Based on the article, “Road safety campaign takes a VR twist” Chua (2017) stated that road users will get up close with dangerous traffic situations without any risks through the help of Virtual Reality (VR) system. This approach aims the younger generations about the danger of traffic and pedestrian skills. The system requires the users to turn their heads to the left and right like the actual pedestrian crossing setting to look out for vehicles before crossing. This campaign will instil muscles memory to people to watch out for traffic before making the cross.

Not only should this campaign target the younger generation, it should also reach out to everyone around the world. Aside from Singapore, other countries are facing the similar issues and they are implementing the LED strips as well. Why not set up campaign to educate all these people from the danger of crossing road with eyes glued to their mobile phones.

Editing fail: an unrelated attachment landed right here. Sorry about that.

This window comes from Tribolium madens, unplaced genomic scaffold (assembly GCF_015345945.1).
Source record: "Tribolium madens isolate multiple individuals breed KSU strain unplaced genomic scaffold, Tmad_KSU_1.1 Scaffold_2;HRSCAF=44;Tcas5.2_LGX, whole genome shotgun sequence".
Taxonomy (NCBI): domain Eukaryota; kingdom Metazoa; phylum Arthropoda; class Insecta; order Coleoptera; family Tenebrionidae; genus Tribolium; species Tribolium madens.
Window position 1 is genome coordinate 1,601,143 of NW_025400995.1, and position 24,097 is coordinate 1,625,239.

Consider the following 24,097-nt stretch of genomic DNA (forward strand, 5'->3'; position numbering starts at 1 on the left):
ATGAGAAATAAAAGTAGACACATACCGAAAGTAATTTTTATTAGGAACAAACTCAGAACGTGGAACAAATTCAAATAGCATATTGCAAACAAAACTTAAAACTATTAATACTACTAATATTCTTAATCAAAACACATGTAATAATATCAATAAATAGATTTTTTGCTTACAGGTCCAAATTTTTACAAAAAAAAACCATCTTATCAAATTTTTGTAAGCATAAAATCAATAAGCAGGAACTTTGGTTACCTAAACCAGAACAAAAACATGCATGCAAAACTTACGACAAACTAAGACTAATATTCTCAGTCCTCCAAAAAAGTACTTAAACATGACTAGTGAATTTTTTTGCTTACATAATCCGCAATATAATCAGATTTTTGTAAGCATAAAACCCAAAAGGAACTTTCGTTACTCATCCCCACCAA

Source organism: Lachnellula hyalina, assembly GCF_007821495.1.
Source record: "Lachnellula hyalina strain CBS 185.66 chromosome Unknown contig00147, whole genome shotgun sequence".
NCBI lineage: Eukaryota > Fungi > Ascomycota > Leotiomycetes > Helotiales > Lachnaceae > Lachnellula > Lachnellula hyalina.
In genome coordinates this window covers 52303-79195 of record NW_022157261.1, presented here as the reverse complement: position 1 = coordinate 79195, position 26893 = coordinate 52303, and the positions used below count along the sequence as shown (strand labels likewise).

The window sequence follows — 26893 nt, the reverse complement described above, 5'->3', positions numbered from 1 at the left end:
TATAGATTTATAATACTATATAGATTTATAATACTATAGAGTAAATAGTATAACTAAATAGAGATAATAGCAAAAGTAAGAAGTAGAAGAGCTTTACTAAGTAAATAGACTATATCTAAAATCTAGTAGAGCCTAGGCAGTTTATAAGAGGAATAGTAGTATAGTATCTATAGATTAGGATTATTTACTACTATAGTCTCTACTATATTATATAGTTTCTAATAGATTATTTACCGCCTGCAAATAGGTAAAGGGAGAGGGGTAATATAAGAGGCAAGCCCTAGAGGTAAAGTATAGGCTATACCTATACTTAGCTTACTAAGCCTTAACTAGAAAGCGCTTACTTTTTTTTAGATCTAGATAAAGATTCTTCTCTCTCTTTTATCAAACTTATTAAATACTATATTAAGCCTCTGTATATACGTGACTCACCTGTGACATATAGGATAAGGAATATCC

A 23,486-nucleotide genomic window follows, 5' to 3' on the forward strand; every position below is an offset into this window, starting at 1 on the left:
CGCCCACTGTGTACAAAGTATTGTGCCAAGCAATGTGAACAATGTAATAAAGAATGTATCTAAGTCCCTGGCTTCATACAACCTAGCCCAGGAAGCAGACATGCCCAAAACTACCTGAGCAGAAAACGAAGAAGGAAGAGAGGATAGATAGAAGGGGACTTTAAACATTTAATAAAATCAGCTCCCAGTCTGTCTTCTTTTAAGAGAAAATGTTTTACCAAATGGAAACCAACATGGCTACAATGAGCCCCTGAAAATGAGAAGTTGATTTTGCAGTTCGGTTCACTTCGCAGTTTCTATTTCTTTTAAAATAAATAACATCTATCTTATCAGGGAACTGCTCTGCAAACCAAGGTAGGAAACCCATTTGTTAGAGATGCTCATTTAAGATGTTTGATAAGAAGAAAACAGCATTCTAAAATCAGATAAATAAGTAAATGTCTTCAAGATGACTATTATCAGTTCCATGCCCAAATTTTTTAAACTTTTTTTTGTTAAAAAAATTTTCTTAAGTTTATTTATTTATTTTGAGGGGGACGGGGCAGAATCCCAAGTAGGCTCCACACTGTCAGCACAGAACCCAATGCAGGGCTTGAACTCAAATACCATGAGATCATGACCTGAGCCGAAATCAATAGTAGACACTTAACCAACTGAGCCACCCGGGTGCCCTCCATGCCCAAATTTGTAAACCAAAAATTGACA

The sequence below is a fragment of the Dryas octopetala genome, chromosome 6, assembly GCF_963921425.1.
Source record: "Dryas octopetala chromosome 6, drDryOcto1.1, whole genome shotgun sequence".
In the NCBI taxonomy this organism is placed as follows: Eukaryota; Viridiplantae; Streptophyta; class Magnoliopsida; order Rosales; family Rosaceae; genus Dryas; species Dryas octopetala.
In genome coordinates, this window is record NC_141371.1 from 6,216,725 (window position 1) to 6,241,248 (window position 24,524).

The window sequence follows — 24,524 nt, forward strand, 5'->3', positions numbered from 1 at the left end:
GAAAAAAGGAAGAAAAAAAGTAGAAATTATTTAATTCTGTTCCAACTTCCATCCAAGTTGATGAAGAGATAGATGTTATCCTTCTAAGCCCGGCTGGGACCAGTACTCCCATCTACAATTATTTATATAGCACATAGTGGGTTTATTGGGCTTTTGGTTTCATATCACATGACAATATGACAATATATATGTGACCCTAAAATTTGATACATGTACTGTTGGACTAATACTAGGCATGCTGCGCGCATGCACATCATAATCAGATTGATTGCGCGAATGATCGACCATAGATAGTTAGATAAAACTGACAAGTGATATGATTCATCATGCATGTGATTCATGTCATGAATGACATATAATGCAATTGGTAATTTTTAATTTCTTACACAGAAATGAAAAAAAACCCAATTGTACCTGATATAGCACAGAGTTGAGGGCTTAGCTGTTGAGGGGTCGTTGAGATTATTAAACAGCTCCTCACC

In conclusion, LTA should reassess the need to implement on LED strips on the pedestrian crossings as it is a short-term solution and it will cause people to be over reliance on the lights. Furthermore, the LED strips will also bring negative effects of complacency and harmful learning to the younger generations. Instead of investing on LED strips, the LTA should educate and send messages to people about the consequences of crossing the road blindly. In addition, campaigns can be set up at various crossings with high traffic volume so people like learn more about it.


26 September 2017


Reference:




Technical Report (Draft 1)

Background Singapore is a metropolis city-state without any natural resources and heavily dependent on external trade alliances agreement...